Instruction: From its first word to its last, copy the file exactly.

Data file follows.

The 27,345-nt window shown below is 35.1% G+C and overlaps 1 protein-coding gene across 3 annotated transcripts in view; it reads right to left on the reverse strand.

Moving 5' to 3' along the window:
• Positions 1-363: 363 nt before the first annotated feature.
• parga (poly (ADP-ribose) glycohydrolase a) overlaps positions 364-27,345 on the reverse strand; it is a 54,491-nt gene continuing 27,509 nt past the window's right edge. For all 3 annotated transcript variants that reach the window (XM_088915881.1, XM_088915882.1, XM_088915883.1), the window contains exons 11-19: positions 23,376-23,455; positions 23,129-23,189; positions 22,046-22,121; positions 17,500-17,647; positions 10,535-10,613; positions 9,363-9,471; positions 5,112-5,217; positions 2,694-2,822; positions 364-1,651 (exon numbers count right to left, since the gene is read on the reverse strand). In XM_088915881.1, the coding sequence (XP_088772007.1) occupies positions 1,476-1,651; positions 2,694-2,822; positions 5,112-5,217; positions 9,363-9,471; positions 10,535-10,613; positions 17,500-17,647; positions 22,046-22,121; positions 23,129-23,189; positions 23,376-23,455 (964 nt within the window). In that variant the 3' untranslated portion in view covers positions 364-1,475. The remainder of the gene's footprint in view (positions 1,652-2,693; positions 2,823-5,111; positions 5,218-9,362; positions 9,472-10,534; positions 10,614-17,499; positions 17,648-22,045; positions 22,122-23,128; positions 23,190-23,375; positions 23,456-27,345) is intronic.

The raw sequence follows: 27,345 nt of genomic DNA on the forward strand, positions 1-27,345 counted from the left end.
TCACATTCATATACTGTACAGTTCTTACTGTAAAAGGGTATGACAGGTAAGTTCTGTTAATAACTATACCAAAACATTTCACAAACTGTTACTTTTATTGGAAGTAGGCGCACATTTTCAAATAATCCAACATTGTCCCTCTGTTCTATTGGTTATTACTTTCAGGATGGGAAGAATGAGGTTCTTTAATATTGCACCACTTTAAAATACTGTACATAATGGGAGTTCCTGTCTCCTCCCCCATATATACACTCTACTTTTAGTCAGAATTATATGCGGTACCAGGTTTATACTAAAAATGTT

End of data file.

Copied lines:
The 27,345-nt window shown below is 35.1% G+C and overlaps 1 protein-coding gene across 3 annotated transcripts in view; it reads right to left on the reverse strand.

Moving 5' to 3' along the window:
• Positions 1-363: 363 nt before the first annotated feature.
• parga (poly (ADP-ribose) glycohydrolase a) overlaps positions 364-27,345 on the reverse strand; it is a 54,491-nt gene continuing 27,509 nt past the window's right edge. For all 3 annotated transcript variants that reach the window (XM_088915881.1, XM_088915882.1, XM_088915883.1), the window contains exons 11-19: positions 23,376-23,455; positions 23,129-23,189; positions 22,046-22,121; positions 17,500-17,647; positions 10,535-10,613; positions 9,363-9,471; positions 5,112-5,217; positions 2,694-2,822; positions 364-1,651 (exon numbers count right to left, since the gene is read on the reverse strand). In XM_088915881.1, the coding sequence (XP_088772007.1) occupies positions 1,476-1,651; positions 2,694-2,822; positions 5,112-5,217; positions 9,363-9,471; positions 10,535-10,613; positions 17,500-17,647; positions 22,046-22,121; positions 23,129-23,189; positions 23,376-23,455 (964 nt within the window). In that variant the 3' untranslated portion in view covers positions 364-1,475. The remainder of the gene's footprint in view (positions 1,652-2,693; positions 2,823-5,111; positions 5,218-9,362; positions 9,472-10,534; positions 10,614-17,499; positions 17,648-22,045; positions 22,122-23,128; positions 23,190-23,375; positions 23,456-27,345) is intronic.

The raw sequence follows: 27,345 nt of genomic DNA on the forward strand, positions 1-27,345 counted from the left end.
TCACATTCATATACTGTACAGTTCTTACTGTAAAAGGGTATGACAGGTAAGTTCTGTTAATAACTATACCAAAACATTTCACAAACTGTTACTTTTATTGGAAGTAGGCGCACATTTTCAAATAATCCAACATTGTCCCTCTGTTCTATTGGTTATTACTTTCAGGATGGGAAGAATGAGGTTCTTTAATATTGCACCACTTTAAAATACTGTACATAATGGGAGTTCCTGTCTCCTCCCCCATATATACACTCTACTTTTAGTCAGAATTATATGCGGTACCAGGTTTATACTAAAAATGTT